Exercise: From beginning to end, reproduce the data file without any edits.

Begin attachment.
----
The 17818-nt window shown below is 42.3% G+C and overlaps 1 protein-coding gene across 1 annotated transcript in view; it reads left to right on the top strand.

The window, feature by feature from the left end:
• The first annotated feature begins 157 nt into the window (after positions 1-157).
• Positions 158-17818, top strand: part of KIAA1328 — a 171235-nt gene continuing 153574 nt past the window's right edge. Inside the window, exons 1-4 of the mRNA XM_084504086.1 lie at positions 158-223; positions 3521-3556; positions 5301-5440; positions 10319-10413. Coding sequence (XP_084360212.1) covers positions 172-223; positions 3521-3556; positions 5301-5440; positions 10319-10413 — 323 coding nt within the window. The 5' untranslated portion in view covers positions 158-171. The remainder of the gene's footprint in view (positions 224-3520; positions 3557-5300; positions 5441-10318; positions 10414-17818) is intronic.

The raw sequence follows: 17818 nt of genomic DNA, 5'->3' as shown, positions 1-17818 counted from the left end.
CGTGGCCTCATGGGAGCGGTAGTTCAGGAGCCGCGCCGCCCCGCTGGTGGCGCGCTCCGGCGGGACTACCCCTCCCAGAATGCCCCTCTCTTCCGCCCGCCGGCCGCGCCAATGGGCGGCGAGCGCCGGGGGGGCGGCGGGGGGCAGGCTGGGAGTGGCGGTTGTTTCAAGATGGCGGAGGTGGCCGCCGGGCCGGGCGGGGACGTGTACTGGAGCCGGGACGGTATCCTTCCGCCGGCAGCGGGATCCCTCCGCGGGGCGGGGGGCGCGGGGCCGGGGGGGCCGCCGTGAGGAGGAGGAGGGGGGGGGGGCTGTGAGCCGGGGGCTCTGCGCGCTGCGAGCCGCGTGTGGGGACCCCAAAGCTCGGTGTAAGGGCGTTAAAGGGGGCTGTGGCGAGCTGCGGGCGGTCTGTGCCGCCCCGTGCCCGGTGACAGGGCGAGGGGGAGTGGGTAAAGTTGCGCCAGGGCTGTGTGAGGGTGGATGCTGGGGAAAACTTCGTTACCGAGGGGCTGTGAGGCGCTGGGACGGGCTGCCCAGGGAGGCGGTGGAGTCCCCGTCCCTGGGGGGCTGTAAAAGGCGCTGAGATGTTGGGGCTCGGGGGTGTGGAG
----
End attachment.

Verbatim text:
The 17818-nt window shown below is 42.3% G+C and overlaps 1 protein-coding gene across 1 annotated transcript in view; it reads left to right on the top strand.

The window, feature by feature from the left end:
• The first annotated feature begins 157 nt into the window (after positions 1-157).
• Positions 158-17818, top strand: part of KIAA1328 — a 171235-nt gene continuing 153574 nt past the window's right edge. Inside the window, exons 1-4 of the mRNA XM_084504086.1 lie at positions 158-223; positions 3521-3556; positions 5301-5440; positions 10319-10413. Coding sequence (XP_084360212.1) covers positions 172-223; positions 3521-3556; positions 5301-5440; positions 10319-10413 — 323 coding nt within the window. The 5' untranslated portion in view covers positions 158-171. The remainder of the gene's footprint in view (positions 224-3520; positions 3557-5300; positions 5441-10318; positions 10414-17818) is intronic.

The raw sequence follows: 17818 nt of genomic DNA, 5'->3' as shown, positions 1-17818 counted from the left end.
CGTGGCCTCATGGGAGCGGTAGTTCAGGAGCCGCGCCGCCCCGCTGGTGGCGCGCTCCGGCGGGACTACCCCTCCCAGAATGCCCCTCTCTTCCGCCCGCCGGCCGCGCCAATGGGCGGCGAGCGCCGGGGGGGCGGCGGGGGGCAGGCTGGGAGTGGCGGTTGTTTCAAGATGGCGGAGGTGGCCGCCGGGCCGGGCGGGGACGTGTACTGGAGCCGGGACGGTATCCTTCCGCCGGCAGCGGGATCCCTCCGCGGGGCGGGGGGCGCGGGGCCGGGGGGGCCGCCGTGAGGAGGAGGAGGGGGGGGGGGCTGTGAGCCGGGGGCTCTGCGCGCTGCGAGCCGCGTGTGGGGACCCCAAAGCTCGGTGTAAGGGCGTTAAAGGGGGCTGTGGCGAGCTGCGGGCGGTCTGTGCCGCCCCGTGCCCGGTGACAGGGCGAGGGGGAGTGGGTAAAGTTGCGCCAGGGCTGTGTGAGGGTGGATGCTGGGGAAAACTTCGTTACCGAGGGGCTGTGAGGCGCTGGGACGGGCTGCCCAGGGAGGCGGTGGAGTCCCCGTCCCTGGGGGGCTGTAAAAGGCGCTGAGATGTTGGGGCTCGGGGGTGTGGAG